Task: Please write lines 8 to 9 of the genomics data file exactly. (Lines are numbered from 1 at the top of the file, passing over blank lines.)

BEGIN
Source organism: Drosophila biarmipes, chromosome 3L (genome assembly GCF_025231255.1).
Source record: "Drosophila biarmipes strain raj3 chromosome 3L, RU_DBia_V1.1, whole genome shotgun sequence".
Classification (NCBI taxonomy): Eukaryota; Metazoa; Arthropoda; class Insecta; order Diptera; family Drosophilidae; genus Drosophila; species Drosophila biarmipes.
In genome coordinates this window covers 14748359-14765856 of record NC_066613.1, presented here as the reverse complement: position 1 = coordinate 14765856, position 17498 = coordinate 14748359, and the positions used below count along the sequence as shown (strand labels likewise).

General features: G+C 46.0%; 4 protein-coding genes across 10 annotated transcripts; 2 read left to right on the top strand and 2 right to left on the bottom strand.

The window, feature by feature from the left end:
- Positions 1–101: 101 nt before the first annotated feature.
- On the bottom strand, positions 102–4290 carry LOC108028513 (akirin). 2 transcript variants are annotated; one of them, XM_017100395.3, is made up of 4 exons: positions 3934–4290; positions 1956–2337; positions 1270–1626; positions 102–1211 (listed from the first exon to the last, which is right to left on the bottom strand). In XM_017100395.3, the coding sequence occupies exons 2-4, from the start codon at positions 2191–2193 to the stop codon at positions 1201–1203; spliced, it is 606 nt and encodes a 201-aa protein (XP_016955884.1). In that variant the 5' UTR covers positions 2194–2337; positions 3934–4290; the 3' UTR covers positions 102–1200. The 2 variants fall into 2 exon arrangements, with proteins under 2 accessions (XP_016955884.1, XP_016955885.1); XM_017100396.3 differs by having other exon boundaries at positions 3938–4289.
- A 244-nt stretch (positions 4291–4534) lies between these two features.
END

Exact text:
- On the bottom strand, positions 102–4290 carry LOC108028513 (akirin). 2 transcript variants are annotated; one of them, XM_017100395.3, is made up of 4 exons: positions 3934–4290; positions 1956–2337; positions 1270–1626; positions 102–1211 (listed from the first exon to the last, which is right to left on the bottom strand). In XM_017100395.3, the coding sequence occupies exons 2-4, from the start codon at positions 2191–2193 to the stop codon at positions 1201–1203; spliced, it is 606 nt and encodes a 201-aa protein (XP_016955884.1). In that variant the 5' UTR covers positions 2194–2337; positions 3934–4290; the 3' UTR covers positions 102–1200. The 2 variants fall into 2 exon arrangements, with proteins under 2 accessions (XP_016955884.1, XP_016955885.1); XM_017100396.3 differs by having other exon boundaries at positions 3938–4289.
- A 244-nt stretch (positions 4291–4534) lies between these two features.